Soft nanotechnologies – levelling the playing field?

Knowledge brokering25 Oct 2010Vinod Subramaniam

Growing up in India in the 1970s and 1980s, the dream of many a young student, including myself, was to participate in the nanotechnology revolution represented by the integrated circuit. That meant engineering school, graduate studies in the United States, and then a jump into Silicon Valley or the Intels of the world. We had all heard of Vinod Khosla, co-founder of Sun, and Vinod Dham, the ‘father of the Pentium’; there were legions of other success stories.

This nanotechnology revolution had bypassed India; the hardcore technology that enabled the electronics revolution never really took root in the land, even while billion-dollar chip fabs were being established in Taiwan, China and other countries in Southeast and East Asia. Even now, there is no large-scale chip fab in the country, while a very great deal of the software that runs on the platforms enabled by these advances originates there. There are many reasons for this curiosity, including the economic and bureaucratic environment, the inability to support such astronomical capital investments, but certainly not a lack of desire, knowledge or ambition.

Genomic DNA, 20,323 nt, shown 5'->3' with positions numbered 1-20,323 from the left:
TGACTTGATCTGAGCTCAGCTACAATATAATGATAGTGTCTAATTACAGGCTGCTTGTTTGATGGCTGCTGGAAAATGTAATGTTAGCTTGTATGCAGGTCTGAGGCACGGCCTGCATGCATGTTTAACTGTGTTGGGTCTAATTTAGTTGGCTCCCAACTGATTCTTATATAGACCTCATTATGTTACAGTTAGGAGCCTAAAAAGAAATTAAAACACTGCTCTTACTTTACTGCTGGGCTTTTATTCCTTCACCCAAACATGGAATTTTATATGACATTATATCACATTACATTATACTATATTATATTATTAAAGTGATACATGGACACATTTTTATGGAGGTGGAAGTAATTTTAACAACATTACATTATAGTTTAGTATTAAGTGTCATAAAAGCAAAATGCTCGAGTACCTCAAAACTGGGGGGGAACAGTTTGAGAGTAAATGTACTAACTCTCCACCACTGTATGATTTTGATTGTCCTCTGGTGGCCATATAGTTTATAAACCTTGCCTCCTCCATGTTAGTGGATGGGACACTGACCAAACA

The more recent emergence of soft nanotechnologies, based on chemical or biological principles, promises to be a very different story. The capital investments for these approaches are not nearly so high, and there is an immense pool of smart, well-educated young people in Asia and Africa who could prove to be engines of creativity. I dare to think that this soft nanotechnology revolution could prove to be one that is more inclusive, and could find roots in places that one would not traditionally associate with the high-tech nanotechnology industry.